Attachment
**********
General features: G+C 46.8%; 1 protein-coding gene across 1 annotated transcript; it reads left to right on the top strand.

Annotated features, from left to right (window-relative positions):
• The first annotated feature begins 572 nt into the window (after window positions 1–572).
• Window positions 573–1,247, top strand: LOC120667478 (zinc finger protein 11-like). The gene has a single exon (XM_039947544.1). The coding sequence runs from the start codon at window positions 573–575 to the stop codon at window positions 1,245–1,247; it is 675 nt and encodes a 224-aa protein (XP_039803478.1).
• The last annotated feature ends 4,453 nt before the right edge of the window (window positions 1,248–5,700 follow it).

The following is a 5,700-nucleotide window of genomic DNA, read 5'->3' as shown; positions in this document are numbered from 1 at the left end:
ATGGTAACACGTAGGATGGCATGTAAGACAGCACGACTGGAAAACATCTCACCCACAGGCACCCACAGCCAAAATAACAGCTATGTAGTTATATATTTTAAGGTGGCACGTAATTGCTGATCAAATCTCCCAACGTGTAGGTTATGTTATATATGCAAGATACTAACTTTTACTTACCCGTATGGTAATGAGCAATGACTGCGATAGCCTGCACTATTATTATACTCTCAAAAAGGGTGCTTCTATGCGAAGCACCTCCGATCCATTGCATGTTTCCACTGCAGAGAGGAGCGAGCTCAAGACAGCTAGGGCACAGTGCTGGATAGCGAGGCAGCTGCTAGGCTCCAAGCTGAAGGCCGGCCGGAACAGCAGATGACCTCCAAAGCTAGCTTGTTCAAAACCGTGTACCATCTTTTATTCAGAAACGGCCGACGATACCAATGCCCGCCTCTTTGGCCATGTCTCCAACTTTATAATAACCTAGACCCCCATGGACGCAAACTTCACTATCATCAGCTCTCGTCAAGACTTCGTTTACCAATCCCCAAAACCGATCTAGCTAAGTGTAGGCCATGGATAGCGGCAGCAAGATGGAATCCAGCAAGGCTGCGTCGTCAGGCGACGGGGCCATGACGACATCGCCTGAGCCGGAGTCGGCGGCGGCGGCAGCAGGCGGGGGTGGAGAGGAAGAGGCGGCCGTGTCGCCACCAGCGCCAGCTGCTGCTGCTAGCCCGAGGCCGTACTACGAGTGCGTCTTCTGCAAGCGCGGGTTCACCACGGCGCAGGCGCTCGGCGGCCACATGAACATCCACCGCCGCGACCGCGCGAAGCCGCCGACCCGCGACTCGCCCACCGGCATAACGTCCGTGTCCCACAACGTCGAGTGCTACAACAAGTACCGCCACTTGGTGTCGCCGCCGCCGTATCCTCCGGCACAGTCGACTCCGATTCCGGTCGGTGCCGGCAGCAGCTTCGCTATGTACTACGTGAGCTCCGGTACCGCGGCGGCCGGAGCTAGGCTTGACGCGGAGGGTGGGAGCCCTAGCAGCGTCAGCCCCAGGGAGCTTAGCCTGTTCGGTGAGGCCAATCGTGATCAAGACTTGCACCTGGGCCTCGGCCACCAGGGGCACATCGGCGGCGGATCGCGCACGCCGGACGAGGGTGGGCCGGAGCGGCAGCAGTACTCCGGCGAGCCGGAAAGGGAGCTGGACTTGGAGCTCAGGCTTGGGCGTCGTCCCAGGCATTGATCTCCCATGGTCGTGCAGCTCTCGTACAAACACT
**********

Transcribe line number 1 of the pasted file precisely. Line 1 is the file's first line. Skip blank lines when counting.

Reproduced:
General features: G+C 46.8%; 1 protein-coding gene across 1 annotated transcript; it reads left to right on the top strand.